Coptic Orthodox Diocese of the Southern United States

When I Come Again, I Will Repay You

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Keraza Magazine issue 45-46 November 21, 2014

In the parable of the Good Samaritan, the Lord Christ mentioned: "On the next day, when he departed, he took out two denarii, gave them to the innkeeper, and said to him, `Take care of him; and whatever more you spend, when I come again, I will repay you" (Luke 10:35). The innkeeper here symbolizes every person God entrusts over His flock, be it a priest, a servant, a father, or a mother. From the Lord's words, it becomes apparent that this shepherd, although given two denarii to spend on his commissioned task, was granted permission by the Samaritan to spend more than the two denarii, and whatever is spent, the Samaritan would repay at his return. Actually, two denarii was not a small amount, as it is common knowledge that a laborer's daily wage at that time was one denarii, and so the two denarii are two days' worth of work.

If we assume that the innkeeper actually did need to spend more than the two denarii, for some reason or other, he would need to spend from his own funds until the Samaritan repays him. What if the Samaritan delayed in his return? This amount will be a deficit in his own funds until the Samaritan returns and repays him all.

This is the case for all who shepherd God's flock; this is fulfilled in them: "To whom much has been committed, of him they will ask the more" (Luke 12:48). The two denarii were much, but the innkeeper was asked to spend more than that, from his own funds. But, why did the Samaritan intentionally give him only two denarii? Why did he not give him ten denarii from the start, for example, and when he returns he could collect what remains? No doubt it is a profound spiritual test of one's faith, where the person is asked to spend first from personal belonging in hope of being repaid later, as a token of faith in the Lord's promise to return and repay the debt. This is exactly what happened with Abraham, who was asked to raise the knife and prepare to sacrifice his son first, and thereafter the Lord would give him a ram to sacrifice instead; what happened with the widow of Zarephath from whom Elijah asked to make a cake for him first and thereafter comes the blessing in the bin of flour and jar of oil; and what happened with Daniel who was required to be thrown in the den first, and then the angel shut the lions' mouths.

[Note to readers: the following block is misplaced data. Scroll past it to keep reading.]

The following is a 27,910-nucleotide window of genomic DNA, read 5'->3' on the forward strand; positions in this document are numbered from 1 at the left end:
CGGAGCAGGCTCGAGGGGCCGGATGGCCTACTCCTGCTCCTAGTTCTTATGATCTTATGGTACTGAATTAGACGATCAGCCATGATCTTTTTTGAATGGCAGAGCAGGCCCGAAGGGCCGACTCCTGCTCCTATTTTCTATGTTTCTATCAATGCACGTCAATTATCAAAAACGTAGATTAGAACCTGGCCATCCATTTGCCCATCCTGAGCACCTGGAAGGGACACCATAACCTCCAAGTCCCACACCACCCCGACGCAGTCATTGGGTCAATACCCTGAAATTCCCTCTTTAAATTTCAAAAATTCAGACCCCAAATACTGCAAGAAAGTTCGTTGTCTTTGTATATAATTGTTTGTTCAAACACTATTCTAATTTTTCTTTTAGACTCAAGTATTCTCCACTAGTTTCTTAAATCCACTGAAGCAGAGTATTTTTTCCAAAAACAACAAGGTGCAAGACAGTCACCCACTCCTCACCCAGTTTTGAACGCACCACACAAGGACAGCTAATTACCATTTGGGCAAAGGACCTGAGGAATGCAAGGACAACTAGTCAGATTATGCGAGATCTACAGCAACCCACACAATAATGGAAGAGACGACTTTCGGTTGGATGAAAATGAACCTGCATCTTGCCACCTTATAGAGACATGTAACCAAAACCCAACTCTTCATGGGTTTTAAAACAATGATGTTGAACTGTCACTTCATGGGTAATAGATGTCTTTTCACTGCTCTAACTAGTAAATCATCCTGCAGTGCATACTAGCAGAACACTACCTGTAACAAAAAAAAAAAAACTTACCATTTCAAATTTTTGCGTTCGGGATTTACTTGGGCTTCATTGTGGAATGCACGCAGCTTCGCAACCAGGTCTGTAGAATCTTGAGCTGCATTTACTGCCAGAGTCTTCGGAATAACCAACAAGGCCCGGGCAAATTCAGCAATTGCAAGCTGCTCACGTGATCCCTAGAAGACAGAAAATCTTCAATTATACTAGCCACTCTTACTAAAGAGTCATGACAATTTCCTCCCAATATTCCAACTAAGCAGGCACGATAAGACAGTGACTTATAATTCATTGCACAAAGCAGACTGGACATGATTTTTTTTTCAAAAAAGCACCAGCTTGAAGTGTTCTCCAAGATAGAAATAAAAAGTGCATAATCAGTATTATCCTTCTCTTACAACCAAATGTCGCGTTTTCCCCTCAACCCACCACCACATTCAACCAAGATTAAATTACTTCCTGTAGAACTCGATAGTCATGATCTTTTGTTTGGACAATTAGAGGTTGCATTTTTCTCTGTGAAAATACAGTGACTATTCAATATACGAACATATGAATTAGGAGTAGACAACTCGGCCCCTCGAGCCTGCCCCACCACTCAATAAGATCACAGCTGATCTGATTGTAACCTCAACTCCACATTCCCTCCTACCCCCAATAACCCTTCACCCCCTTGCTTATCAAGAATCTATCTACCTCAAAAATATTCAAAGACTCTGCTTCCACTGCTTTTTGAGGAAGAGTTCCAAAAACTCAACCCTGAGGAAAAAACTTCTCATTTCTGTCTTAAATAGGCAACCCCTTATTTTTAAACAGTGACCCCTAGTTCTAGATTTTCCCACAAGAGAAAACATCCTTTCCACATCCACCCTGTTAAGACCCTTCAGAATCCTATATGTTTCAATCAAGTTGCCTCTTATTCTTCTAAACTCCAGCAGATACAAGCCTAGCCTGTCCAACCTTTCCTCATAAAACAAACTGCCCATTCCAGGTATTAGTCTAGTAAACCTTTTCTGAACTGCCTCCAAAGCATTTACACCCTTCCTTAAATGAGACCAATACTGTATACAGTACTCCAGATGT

Spending on hope of the promise is a true expenditure on all levels. It is a cost on a material level that is tangible in time, money, health, and effort, and on an immaterial unseen level in concentration, attention, feelings, emotions, and thoughts: "I will very gladly spend and be spent for your souls" (2 Corinthians 12:15). It is the expenditure of the cross, the narrow gate, and the second mile. It is a true mortification, bearing a very true pain, like the pains of the Master which were not a staged act or a mirage. Blessed are you, whoever you are, who spend the third dinar, fourth dinar, and fifth dinar from your own funds in fulfilling the will of God, believing that "He who promised is faithful"(Hebrews 10:23), because, "For yet a little while, and He who is coming will come and will not tarry" (Hebrews 10:37).

Bishop Youssef
Bishop, Coptic Orthodox Diocese of the Southern United States

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